The association between internet and television access and disordered eating in a Chinese sample

C.M. Peat, A. Von Holle, Hunna Watson, L. Huang, L.M. Thornton, B. Zhang, S. Du, S.C. Kleiman, C.M. Bulik

    Research output: Contribution to journalArticle

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    Abstract

    © 2014 Wiley Periodicals, Inc. Objective China has historically reported a low prevalence of eating disorders. However, the rapid social and economic development of this country as well as Western ideals widely disseminated by television and the Internet have led to distinct patterns of behavioral choices that could affect eating disorder risk. Thus, the current study explored the relation between disordered eating and media use. Method Participants were females from the 2009 wave of the China Health and Nutrition Survey (N = 1,053). Descriptive statistics were obtained and logistic regression models, stratified by age (adolescents ages 12-17 years and adults ages 18-35 years), were used to evaluate the association of media use with disordered eating. Results In adolescents, 46.8% had access to the Internet and those with access averaged one hour per day each of Internet and television use. In adults, 41.4% had access to the Internet, and those with access averaged 1 h per day of Internet use and 2 h per day of television use. Internet access was significantly associated with a subjective belief of fatness (OR = 2.8, 95% CI: 1.6, 4.9) and worry over losing control over eating (OR = 4.8, 95% CI: 2.3, 9.8) only in adults. Discussion These findings help characterize the overall pattern of media use and report of eating disorder symptoms in a large sample of female Chinese adolescents and adults. That Internet access in adults was significantly associated with disordered eating cognitions might suggest that media access negatively influences these domains; however, more granular investigations are warranted.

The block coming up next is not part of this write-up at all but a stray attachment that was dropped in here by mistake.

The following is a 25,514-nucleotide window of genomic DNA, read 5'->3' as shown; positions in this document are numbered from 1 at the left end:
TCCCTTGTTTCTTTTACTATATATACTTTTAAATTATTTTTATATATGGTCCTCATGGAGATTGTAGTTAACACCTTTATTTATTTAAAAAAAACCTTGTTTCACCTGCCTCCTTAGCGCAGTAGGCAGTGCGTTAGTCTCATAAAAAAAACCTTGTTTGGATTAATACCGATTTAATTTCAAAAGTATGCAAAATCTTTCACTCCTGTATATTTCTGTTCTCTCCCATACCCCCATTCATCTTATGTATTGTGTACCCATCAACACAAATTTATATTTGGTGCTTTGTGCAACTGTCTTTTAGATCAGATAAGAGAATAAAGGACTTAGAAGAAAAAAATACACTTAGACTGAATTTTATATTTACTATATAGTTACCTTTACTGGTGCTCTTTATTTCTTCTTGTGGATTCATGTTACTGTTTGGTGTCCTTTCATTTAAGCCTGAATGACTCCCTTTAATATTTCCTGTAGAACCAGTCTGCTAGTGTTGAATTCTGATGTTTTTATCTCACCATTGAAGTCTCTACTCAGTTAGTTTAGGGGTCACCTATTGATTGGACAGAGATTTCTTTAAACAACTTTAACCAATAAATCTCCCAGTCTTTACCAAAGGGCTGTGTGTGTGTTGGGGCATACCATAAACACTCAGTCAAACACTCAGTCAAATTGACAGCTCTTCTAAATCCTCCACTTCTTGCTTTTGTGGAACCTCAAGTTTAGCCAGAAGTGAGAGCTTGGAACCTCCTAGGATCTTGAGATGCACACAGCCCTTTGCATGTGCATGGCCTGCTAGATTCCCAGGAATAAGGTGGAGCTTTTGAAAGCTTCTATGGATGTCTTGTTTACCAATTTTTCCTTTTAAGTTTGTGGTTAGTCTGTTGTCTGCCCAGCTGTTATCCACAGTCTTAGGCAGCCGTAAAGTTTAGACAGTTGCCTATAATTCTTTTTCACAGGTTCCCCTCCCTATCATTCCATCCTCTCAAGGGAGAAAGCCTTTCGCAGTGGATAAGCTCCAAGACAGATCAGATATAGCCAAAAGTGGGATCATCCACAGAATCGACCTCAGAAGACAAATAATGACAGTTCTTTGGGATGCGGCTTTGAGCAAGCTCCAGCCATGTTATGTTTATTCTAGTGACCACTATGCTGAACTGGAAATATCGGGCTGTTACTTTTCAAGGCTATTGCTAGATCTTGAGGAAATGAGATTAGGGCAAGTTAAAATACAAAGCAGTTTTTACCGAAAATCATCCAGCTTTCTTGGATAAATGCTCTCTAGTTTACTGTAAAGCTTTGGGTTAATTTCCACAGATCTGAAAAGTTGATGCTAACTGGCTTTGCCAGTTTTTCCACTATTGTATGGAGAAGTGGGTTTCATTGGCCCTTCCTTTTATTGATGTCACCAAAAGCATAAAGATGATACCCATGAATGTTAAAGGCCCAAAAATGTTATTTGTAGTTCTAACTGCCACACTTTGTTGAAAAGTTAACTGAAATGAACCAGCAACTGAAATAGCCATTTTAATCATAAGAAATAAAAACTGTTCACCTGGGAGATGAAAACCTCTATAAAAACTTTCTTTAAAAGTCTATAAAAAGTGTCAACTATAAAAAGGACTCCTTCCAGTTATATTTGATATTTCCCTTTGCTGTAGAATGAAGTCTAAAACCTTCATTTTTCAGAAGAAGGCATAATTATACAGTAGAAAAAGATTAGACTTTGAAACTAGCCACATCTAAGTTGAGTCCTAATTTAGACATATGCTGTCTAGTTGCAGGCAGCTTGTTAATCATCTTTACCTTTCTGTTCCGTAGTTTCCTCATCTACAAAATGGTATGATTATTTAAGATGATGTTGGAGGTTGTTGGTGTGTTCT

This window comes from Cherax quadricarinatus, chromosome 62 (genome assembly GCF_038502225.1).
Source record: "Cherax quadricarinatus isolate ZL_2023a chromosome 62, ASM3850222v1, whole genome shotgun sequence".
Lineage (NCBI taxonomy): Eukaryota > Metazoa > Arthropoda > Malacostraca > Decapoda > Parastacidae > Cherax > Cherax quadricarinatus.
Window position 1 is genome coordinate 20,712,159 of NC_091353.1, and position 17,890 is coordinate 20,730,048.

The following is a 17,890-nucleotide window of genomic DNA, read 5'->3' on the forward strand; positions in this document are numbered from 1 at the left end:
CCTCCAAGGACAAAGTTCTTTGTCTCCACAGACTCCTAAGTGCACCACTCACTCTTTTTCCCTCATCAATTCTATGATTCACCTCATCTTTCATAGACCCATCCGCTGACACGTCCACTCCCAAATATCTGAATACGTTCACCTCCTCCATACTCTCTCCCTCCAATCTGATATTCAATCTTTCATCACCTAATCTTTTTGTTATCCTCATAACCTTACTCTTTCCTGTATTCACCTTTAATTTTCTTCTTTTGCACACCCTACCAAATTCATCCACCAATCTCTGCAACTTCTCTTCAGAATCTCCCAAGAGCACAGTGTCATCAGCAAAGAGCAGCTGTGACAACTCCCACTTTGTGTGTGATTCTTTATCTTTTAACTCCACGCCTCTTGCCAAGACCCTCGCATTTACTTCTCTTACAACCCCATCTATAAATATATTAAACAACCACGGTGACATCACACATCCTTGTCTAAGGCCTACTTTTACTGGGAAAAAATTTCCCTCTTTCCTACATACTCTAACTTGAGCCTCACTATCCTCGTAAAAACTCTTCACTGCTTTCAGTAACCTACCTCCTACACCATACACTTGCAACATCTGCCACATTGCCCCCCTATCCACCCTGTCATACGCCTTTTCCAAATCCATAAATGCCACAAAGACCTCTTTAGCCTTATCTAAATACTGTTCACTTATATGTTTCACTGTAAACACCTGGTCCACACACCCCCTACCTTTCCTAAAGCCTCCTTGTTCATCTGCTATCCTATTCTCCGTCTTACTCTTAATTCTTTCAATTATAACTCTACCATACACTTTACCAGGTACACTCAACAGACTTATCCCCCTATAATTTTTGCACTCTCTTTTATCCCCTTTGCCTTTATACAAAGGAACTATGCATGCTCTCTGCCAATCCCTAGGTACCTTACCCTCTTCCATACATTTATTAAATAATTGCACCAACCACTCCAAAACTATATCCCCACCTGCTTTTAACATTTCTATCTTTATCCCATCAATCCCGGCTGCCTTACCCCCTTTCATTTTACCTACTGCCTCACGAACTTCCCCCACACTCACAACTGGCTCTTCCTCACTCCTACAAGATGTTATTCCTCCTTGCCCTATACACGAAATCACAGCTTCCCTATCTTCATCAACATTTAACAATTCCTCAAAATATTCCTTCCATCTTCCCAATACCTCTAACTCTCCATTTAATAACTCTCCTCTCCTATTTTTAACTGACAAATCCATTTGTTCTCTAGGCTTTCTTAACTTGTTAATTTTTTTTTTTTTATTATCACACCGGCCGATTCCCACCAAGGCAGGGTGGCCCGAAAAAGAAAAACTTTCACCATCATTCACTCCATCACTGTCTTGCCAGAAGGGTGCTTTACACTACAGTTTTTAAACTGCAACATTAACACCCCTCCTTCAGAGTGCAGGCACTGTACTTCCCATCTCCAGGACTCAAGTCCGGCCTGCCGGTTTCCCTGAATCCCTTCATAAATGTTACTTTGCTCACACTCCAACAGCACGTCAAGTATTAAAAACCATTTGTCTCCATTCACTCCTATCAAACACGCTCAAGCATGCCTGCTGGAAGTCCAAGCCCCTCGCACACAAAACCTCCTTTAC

Original languageEnglish
    Pages (from-to)663-669
    JournalInternational Journal of Eating Disorders
    Volume48
    Issue number6
    DOIs
    Publication statusPublished - 2015

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    Television
    Internet
    Eating
    China
    Logistic Models
    Economic Development
    Nutrition Surveys
    Health Surveys
    Cognition
    Feeding and Eating Disorders

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    Peat, C.M. ; Von Holle, A. ; Watson, Hunna ; Huang, L. ; Thornton, L.M. ; Zhang, B. ; Du, S. ; Kleiman, S.C. ; Bulik, C.M. / The association between internet and television access and disordered eating in a Chinese sample. In: International Journal of Eating Disorders. 2015 ; Vol. 48, No. 6. pp. 663-669.
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    abstract = "{\circledC} 2014 Wiley Periodicals, Inc. Objective China has historically reported a low prevalence of eating disorders. However, the rapid social and economic development of this country as well as Western ideals widely disseminated by television and the Internet have led to distinct patterns of behavioral choices that could affect eating disorder risk. Thus, the current study explored the relation between disordered eating and media use. Method Participants were females from the 2009 wave of the China Health and Nutrition Survey (N = 1,053). Descriptive statistics were obtained and logistic regression models, stratified by age (adolescents ages 12-17 years and adults ages 18-35 years), were used to evaluate the association of media use with disordered eating. Results In adolescents, 46.8{\%} had access to the Internet and those with access averaged one hour per day each of Internet and television use. In adults, 41.4{\%} had access to the Internet, and those with access averaged 1 h per day of Internet use and 2 h per day of television use. Internet access was significantly associated with a subjective belief of fatness (OR = 2.8, 95{\%} CI: 1.6, 4.9) and worry over losing control over eating (OR = 4.8, 95{\%} CI: 2.3, 9.8) only in adults. Discussion These findings help characterize the overall pattern of media use and report of eating disorder symptoms in a large sample of female Chinese adolescents and adults. That Internet access in adults was significantly associated with disordered eating cognitions might suggest that media access negatively influences these domains; however, more granular investigations are warranted.",